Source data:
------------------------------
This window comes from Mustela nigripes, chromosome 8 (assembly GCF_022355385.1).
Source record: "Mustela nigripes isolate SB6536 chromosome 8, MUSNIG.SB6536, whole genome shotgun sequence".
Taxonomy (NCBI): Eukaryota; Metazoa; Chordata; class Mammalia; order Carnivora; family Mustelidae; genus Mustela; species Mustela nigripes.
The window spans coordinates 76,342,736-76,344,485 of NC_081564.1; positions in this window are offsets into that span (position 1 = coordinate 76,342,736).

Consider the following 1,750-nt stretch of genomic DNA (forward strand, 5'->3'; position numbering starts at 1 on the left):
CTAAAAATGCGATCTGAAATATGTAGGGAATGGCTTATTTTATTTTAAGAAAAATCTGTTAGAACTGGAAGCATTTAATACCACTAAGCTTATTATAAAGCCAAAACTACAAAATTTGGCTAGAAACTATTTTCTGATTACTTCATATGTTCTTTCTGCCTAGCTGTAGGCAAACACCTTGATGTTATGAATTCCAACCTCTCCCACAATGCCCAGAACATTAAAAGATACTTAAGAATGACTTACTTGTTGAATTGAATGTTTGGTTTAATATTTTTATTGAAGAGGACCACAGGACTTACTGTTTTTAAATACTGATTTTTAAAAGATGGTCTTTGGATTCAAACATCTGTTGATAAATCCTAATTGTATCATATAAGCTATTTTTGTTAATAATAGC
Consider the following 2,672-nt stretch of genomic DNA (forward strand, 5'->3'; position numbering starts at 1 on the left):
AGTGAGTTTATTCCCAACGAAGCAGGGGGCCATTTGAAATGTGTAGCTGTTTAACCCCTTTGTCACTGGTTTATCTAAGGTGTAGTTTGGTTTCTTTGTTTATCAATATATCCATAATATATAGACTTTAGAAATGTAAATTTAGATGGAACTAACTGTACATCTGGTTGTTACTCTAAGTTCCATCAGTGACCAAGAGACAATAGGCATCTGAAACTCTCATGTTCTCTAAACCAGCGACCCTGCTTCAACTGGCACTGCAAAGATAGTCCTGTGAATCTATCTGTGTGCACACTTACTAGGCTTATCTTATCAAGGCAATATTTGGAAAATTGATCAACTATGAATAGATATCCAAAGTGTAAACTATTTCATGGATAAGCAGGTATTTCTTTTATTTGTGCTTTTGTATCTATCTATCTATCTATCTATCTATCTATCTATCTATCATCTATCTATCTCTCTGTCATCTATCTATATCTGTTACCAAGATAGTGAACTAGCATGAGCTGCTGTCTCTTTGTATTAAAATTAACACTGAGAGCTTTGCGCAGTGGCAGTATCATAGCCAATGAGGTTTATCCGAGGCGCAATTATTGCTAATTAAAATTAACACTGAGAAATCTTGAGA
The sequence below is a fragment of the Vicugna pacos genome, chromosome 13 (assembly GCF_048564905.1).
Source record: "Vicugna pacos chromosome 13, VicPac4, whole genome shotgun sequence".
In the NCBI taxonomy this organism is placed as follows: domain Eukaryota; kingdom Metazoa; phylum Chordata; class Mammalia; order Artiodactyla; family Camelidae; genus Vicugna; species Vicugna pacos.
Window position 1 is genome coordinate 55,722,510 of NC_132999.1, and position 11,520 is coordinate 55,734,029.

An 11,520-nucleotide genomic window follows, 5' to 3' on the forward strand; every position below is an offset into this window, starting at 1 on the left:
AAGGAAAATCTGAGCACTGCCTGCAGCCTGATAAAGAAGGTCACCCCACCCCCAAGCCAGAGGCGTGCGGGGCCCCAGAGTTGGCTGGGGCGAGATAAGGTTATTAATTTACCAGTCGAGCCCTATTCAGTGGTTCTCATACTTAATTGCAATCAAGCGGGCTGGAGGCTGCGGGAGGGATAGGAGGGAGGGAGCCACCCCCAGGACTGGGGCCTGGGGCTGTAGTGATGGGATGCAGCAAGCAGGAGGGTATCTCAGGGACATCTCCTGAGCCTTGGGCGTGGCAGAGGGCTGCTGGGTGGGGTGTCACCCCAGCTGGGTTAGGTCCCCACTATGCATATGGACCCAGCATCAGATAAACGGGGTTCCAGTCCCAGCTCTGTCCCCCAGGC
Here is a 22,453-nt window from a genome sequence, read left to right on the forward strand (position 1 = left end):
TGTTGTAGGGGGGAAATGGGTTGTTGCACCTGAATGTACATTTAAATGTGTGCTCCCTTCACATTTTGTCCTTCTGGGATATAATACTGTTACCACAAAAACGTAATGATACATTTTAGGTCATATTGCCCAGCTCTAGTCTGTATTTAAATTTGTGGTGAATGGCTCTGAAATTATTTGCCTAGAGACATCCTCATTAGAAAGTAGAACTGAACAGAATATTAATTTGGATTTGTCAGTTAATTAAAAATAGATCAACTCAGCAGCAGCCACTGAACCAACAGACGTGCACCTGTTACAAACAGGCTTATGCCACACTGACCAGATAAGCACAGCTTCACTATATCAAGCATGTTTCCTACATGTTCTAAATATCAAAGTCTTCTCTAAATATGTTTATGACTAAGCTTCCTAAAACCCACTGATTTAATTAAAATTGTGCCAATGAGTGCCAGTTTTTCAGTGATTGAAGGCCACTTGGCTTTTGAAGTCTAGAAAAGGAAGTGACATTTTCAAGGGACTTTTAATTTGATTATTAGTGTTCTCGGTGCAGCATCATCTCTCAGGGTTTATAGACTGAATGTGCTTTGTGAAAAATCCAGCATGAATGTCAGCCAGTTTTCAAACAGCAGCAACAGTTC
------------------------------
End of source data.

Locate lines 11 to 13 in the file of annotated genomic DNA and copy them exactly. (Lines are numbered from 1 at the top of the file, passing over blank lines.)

In the NCBI taxonomy this organism is placed as follows: domain Eukaryota; kingdom Metazoa; phylum Chordata; class Mammalia; order Artiodactyla; family Camelidae; genus Vicugna; species Vicugna pacos.
Window position 1 is genome coordinate 55,722,510 of NC_132999.1, and position 11,520 is coordinate 55,734,029.

An 11,520-nucleotide genomic window follows, 5' to 3' on the forward strand; every position below is an offset into this window, starting at 1 on the left: